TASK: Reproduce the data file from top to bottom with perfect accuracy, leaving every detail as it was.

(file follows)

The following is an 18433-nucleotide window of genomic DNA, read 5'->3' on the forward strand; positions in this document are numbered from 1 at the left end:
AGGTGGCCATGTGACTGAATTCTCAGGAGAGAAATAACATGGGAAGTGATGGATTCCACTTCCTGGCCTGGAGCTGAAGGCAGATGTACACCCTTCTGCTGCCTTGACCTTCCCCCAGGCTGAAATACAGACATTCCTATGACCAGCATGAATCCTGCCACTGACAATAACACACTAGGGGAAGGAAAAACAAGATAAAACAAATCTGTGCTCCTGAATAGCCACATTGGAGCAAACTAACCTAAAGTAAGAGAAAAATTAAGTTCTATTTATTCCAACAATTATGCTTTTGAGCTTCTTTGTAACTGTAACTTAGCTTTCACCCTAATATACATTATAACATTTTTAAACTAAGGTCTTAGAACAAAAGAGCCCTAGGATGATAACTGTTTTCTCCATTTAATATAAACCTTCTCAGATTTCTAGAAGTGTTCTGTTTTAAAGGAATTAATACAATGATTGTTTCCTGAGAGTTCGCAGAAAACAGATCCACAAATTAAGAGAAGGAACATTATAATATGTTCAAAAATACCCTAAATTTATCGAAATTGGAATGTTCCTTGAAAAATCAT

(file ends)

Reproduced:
The following is an 18433-nucleotide window of genomic DNA, read 5'->3' on the forward strand; positions in this document are numbered from 1 at the left end:
AGGTGGCCATGTGACTGAATTCTCAGGAGAGAAATAACATGGGAAGTGATGGATTCCACTTCCTGGCCTGGAGCTGAAGGCAGATGTACACCCTTCTGCTGCCTTGACCTTCCCCCAGGCTGAAATACAGACATTCCTATGACCAGCATGAATCCTGCCACTGACAATAACACACTAGGGGAAGGAAAAACAAGATAAAACAAATCTGTGCTCCTGAATAGCCACATTGGAGCAAACTAACCTAAAGTAAGAGAAAAATTAAGTTCTATTTATTCCAACAATTATGCTTTTGAGCTTCTTTGTAACTGTAACTTAGCTTTCACCCTAATATACATTATAACATTTTTAAACTAAGGTCTTAGAACAAAAGAGCCCTAGGATGATAACTGTTTTCTCCATTTAATATAAACCTTCTCAGATTTCTAGAAGTGTTCTGTTTTAAAGGAATTAATACAATGATTGTTTCCTGAGAGTTCGCAGAAAACAGATCCACAAATTAAGAGAAGGAACATTATAATATGTTCAAAAATACCCTAAATTTATCGAAATTGGAATGTTCCTTGAAAAATCAT